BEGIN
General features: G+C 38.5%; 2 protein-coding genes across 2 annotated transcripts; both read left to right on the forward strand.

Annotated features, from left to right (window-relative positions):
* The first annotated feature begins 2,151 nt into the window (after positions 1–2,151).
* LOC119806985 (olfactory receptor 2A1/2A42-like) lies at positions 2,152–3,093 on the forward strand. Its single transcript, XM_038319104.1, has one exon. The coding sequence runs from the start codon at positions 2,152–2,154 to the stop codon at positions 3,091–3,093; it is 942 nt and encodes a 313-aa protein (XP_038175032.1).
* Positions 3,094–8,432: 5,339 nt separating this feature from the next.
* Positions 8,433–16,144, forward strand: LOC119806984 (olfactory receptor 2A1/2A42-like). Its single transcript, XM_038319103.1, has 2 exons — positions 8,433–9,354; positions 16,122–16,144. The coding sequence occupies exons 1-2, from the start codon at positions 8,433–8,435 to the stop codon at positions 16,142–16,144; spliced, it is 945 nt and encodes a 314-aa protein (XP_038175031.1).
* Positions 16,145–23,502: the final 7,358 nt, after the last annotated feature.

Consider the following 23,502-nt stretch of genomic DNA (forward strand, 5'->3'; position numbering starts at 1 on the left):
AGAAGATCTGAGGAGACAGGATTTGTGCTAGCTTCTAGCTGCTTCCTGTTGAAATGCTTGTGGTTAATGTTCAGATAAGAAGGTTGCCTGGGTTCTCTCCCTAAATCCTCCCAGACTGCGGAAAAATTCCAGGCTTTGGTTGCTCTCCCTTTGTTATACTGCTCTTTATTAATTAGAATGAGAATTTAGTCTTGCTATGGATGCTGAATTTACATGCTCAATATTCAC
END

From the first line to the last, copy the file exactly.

General features: G+C 38.5%; 2 protein-coding genes across 2 annotated transcripts; both read left to right on the forward strand.

Annotated features, from left to right (window-relative positions):
* The first annotated feature begins 2,151 nt into the window (after positions 1–2,151).
* LOC119806985 (olfactory receptor 2A1/2A42-like) lies at positions 2,152–3,093 on the forward strand. Its single transcript, XM_038319104.1, has one exon. The coding sequence runs from the start codon at positions 2,152–2,154 to the stop codon at positions 3,091–3,093; it is 942 nt and encodes a 313-aa protein (XP_038175032.1).
* Positions 3,094–8,432: 5,339 nt separating this feature from the next.
* Positions 8,433–16,144, forward strand: LOC119806984 (olfactory receptor 2A1/2A42-like). Its single transcript, XM_038319103.1, has 2 exons — positions 8,433–9,354; positions 16,122–16,144. The coding sequence occupies exons 1-2, from the start codon at positions 8,433–8,435 to the stop codon at positions 16,142–16,144; spliced, it is 945 nt and encodes a 314-aa protein (XP_038175031.1).
* Positions 16,145–23,502: the final 7,358 nt, after the last annotated feature.

Consider the following 23,502-nt stretch of genomic DNA (forward strand, 5'->3'; position numbering starts at 1 on the left):
AGAAGATCTGAGGAGACAGGATTTGTGCTAGCTTCTAGCTGCTTCCTGTTGAAATGCTTGTGGTTAATGTTCAGATAAGAAGGTTGCCTGGGTTCTCTCCCTAAATCCTCCCAGACTGCGGAAAAATTCCAGGCTTTGGTTGCTCTCCCTTTGTTATACTGCTCTTTATTAATTAGAATGAGAATTTAGTCTTGCTATGGATGCTGAATTTACATGCTCAATATTCAC